South Carolina has one of the nation's highest rates of eviction judgments. According to data gathered by Eviction Lab, a Princeton University project, about 18% of renter households in Charleston have faced eviction over the past year, the brief says.

At the same time, South Carolinians face well-documented access to counsel issues. The state has the smallest average number of civil legal aid attorneys for every 10,000 low-income people in the whole country, according to a ranking compiled by the National Center For Access To Justice — which looked at all 50 states, Puerto Rico and the District of Columbia — that was cited in the brief.

A study by the American Civil Liberties Union, mentioned in the brief, found the lack of legal representation impacts racial minorities more severely, in particular people who are Black. Between 50% and 70% of clients facing eviction who seek representation are Black, according to the study.

In March, the NAACP and three of its eviction-help advocates sued South Carolina's top law enforcement official, Attorney General Alan Wilson, in the U.S. District Court for the District of South Carolina; they also asked for a preliminary injunction against South Carolina's Code of Law Section 40-5-310, which states only lawyers can give legal advice, in application to the advocates. A nonlawyer can be fined up to $5,000 and face up to five years in prison for violating the provision.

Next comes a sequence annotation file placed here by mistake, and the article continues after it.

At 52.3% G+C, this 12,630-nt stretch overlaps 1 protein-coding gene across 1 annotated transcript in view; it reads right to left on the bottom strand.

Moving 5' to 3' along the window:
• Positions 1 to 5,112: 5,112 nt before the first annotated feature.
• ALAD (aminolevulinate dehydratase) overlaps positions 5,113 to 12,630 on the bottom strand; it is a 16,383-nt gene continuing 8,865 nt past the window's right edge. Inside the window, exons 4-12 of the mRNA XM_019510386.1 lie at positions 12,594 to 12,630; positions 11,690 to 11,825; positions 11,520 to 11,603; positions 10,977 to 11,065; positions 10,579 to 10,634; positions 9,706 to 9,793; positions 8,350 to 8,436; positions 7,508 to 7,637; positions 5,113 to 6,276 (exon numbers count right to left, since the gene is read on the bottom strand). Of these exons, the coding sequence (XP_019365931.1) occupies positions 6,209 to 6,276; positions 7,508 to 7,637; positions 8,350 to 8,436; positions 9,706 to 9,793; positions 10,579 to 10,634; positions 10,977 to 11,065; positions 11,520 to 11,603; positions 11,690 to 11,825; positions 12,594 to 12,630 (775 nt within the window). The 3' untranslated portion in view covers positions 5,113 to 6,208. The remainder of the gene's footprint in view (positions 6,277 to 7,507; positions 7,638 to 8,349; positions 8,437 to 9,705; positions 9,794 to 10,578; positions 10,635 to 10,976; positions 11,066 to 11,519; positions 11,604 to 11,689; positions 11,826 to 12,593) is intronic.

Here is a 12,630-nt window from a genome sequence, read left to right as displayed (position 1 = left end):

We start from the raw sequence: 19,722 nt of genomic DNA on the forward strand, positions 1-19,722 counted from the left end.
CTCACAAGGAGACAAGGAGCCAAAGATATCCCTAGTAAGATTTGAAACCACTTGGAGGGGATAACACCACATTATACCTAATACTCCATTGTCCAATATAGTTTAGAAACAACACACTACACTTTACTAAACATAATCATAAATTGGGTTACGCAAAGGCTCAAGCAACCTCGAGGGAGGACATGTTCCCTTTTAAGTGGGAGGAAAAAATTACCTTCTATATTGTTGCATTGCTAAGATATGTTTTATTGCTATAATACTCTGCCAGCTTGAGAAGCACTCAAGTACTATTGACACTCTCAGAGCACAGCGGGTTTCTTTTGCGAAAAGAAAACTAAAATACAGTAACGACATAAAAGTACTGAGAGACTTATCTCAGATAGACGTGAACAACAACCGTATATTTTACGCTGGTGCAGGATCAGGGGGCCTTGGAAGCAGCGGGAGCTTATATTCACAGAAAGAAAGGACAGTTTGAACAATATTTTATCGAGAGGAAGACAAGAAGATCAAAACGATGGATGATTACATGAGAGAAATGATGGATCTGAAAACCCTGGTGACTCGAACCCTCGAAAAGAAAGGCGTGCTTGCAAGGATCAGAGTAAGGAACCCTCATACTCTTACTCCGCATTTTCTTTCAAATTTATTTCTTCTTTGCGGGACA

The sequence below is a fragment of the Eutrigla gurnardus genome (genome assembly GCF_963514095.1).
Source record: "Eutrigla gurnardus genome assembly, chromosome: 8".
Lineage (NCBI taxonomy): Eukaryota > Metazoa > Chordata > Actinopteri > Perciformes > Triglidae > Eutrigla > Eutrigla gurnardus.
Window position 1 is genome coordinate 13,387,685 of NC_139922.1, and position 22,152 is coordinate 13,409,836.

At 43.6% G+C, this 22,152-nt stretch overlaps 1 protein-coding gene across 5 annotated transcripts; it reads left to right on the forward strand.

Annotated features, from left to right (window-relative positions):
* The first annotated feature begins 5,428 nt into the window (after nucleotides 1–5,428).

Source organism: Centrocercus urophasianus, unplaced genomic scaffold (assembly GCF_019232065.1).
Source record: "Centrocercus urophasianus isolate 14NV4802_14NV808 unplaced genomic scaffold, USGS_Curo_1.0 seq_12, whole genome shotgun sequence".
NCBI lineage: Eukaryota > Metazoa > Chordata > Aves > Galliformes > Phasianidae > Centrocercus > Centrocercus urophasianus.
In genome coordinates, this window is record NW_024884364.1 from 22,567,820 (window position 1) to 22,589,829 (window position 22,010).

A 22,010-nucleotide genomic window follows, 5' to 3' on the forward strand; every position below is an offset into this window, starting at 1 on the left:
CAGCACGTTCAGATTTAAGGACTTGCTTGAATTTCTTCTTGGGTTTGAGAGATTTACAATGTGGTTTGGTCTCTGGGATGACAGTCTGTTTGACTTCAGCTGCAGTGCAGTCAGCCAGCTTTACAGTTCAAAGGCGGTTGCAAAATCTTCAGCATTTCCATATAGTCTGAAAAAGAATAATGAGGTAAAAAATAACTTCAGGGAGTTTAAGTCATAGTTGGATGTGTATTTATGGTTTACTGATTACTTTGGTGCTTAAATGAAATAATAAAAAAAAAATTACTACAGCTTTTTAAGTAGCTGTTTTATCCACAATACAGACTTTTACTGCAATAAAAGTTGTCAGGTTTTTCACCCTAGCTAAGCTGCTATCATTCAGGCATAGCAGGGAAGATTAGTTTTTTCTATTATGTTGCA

Under the civil rights group's program, lay advocates are trained to provide free and limited legal advice to people who are facing eviction in housing court.

But in August, a federal district court judge in Charleston, South Carolina, ruled the state's Supreme Court should decide the case and that a federal injunction was not needed while the case played out in state court.

U.S. District Judge David C. Norton shrugged off the request for an injunction as moot, citing the 1941 U.S. Supreme Court ruling in Railroad Commission of Texas v. Pullman Co. , which laid out the principle — known as Pullman doctrine — that a federal court should not intervene in a case that a state court can easily settle under state law.

Unsatisfied with that ruling, the NAACP took the fight to the Fourth Circuit, where it argued that Judge Norton misinterpreted the Pullman principle and that it was still entitled to an injunction halting the law. In making its case, the civil rights group said the South Carolina statute violates its housing advocates' free speech rights.

The amici are represented by Peter Karanjia of DLA Piper.

The NAACP is represented by Benjamin Adam Gifford, Amy Marshak, William Powell and Joseph Wilfred Mead of the Institute for Constitutional Advocacy and Protection at Georgetown University Law Center, Joseph Rostain Schottenfeld and Glynnis Alexia Hagins of the NAACP and James Edward Cox Jr. of Wyche PA.

Alan Wilson is represented by James Emory Smith Jr. of the South Carolina Attorney General's Office.

The case is SC State Conference of the NAACP v. Alan Wilson, case number 23-1917, in the Fourth Circuit Court of Appeals.

--Additional reporting by Travis Bland. Editing by Caitlin Wolper.

Hello! I'm Law360's automated support bot.

How can I help you today?

For example, you can type:
  • I forgot my password
  • I took a free trial but didn't get a verification email
  • How do I sign up for a newsletter?
Ask a question!